Next-Generation Science Tests Slowly Take Shape
Few states so far have moved to assessments aligned to the Next Generation standards
Around the country, science instruction is changing—students are being asked to make models, analyze data, construct arguments, and design solutions in ways that far exceed schools' previous goals.
That means science testing, of course, needs to change as well.
Students "have got to show us how they know, not just what they know," said James Pellegrino, a co-director of the Learning Sciences Research Institute at the University of Illinois at Chicago and an expert on assessment.
Yet considering federal requirements around science testing, and states' logistical, technical, and financial limitations, putting a new, performance-heavy state science test in place is no easy task.
Of the 18 states now using the Next Generation Science Standards, which were released in April 2013, only Illinois, Kansas, and Nevada, as well as the District of Columbia, have moved completely from their previous science tests to ones that align to the newer "three-dimensional" benchmarks. Illinois and the District of Columbia were the first to take the leap, putting an operational test in place in spring 2016. Illinois did so especially quickly to comply with federal reporting requirements, designing a new test in just six months—a move some experts have questioned.
"I was really kind of surprised they went forward with the assessment as soon as they did," said Peter McLaren, a former state science supervisor for Rhode Island, who now consults with states and districts on NGSS implementation.
Most other states that have adopted the NGSS are taking things a bit more slowly, aiming to start operational tests aligned to the standards in 2019 or later, with a few, including Kentucky, an early adopter, aiming for 2018. About a dozen more states are using standards based on the same framework as the NGSS, and many of those are on similar schedules for implementing large-scale tests.
Complicating the changeover to new assessments is the fact that federal law (both the No Child Left Behind Act and the new Every Student Succeeds Act) requires states to test students in science at least once in grades 3-6, 6-9 and 10-12 each year. Consequently, many states are giving tests aligned to their previous state standards, despite the fact that students may be learning the updated standards. And at the same time, they're pilot- and field-testing the new assessments.
That's the case in Washington state, which adopted the Next Generation standards in 2013. Students are currently taking exams based on to the 2009 standards. NGSS-aligned exams are being designed and field-tested now and will go into place next year.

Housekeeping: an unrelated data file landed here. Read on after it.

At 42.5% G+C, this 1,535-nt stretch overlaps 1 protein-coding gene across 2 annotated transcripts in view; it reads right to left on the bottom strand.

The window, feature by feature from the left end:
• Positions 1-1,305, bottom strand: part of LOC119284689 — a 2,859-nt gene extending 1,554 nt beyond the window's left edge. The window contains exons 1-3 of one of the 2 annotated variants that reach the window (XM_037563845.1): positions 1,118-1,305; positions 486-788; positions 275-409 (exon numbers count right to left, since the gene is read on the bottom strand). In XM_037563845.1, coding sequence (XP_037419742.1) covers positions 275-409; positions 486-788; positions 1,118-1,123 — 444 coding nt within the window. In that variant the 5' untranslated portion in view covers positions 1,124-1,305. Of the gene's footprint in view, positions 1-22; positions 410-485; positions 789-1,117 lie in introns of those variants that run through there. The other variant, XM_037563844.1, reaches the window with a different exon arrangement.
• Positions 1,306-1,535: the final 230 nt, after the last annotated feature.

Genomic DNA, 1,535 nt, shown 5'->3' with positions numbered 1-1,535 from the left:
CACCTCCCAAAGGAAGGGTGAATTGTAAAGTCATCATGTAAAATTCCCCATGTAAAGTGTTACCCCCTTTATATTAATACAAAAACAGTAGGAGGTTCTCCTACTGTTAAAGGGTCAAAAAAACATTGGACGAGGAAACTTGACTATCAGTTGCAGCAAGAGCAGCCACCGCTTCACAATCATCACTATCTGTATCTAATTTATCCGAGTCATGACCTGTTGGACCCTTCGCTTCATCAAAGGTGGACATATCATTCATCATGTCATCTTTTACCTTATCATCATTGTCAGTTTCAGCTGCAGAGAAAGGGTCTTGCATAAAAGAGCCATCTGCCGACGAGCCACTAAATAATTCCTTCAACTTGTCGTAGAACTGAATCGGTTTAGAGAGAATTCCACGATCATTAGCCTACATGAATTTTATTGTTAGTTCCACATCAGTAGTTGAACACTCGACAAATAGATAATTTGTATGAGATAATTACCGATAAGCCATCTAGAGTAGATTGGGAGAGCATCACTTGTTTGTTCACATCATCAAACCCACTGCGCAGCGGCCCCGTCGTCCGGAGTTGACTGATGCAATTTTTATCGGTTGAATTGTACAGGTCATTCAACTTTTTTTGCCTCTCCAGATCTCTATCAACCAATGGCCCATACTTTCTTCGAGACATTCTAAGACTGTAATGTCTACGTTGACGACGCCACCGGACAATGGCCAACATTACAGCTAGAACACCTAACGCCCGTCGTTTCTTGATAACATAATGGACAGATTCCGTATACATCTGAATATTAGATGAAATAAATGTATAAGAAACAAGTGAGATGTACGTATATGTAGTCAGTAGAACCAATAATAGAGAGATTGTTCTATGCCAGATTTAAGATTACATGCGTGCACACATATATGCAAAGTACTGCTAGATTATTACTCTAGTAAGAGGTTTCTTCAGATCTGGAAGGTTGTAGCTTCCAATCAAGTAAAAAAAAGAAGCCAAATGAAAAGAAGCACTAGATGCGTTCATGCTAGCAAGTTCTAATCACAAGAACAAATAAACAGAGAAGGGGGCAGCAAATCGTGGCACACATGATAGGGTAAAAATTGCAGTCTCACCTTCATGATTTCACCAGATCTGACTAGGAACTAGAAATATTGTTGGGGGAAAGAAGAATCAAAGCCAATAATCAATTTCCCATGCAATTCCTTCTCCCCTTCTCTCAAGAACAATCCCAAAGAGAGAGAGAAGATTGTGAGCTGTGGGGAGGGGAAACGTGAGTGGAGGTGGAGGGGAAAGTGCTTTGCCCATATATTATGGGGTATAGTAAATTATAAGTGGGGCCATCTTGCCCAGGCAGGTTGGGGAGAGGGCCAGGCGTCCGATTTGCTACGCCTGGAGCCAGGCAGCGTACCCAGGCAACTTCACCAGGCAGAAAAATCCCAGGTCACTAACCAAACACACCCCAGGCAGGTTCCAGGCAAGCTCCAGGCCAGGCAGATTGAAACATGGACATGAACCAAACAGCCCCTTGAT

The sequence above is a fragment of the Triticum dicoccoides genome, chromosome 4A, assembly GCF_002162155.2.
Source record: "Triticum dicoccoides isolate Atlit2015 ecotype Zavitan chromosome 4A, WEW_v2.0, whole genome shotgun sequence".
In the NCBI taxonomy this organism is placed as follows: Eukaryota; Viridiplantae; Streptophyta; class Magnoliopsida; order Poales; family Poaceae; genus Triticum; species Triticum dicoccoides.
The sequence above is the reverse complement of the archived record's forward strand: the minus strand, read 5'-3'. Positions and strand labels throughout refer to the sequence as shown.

"We were a little earlier adopting than those states around us [including Oregon and California], so that puts a little more pressure on us to get going," said Cinda Parton, the director of assessment for the Washington education department. With the new tests, "I think we'll be on a cycle of continuous improvement."
Wisconsin is piloting NGSS-type items on its current science assessment. The state is not an NGSS adopter, but it's locally controlled, and about 80 percent of districts there are using the standards, said Kevin Anderson, the science education consultant at the Wisconsin education department.
"We're trying to do our best to live in both worlds, realizing that moving forward we want a test that's more in line with current research in science education."
California has taken its own tack, asking the U.S. Department of Education for permission to skip its yearly testing and instead only give pilot NGSS tests for 2017 and 2018. That means students wouldn't get scores for those two years.
"There was no desire on any front to continue with the old standards and the old test," said Keric Ashley, the deputy superintendent for the California education department. And "to slap together a test to meet the requirements didn't seem to be the right approach."
The department refused the state's request last December. But California, somewhat boldly, went ahead anyway with its pilot tests this spring. And now, officials say, the federal government is reconsidering.
"We are in conversations about a one-year waiver," said Ashley. "Based on those conversations, we're hopeful it will be approved."
Promise of NGSS Tests
The Next Generation Science Standards outline what K-12 students need to know about physical, life, and earth and space sciences, yet in a more complicated format than previous state standards. The standards were developed by 26 state partners in collaboration with science, science education, higher education, and business and industry groups.
Each standard has a performance expectation, which lays out what students should be able to do. For instance, they may need to make a model, conduct an investigation, or interpret data. Standards also have three other "dimensions": disciplinary core ideas, science and engineering practices, and crosscutting concepts. These describe the facts students need to know, what they should do to act like a scientist or engineer, and how the facts connect to other fields of science.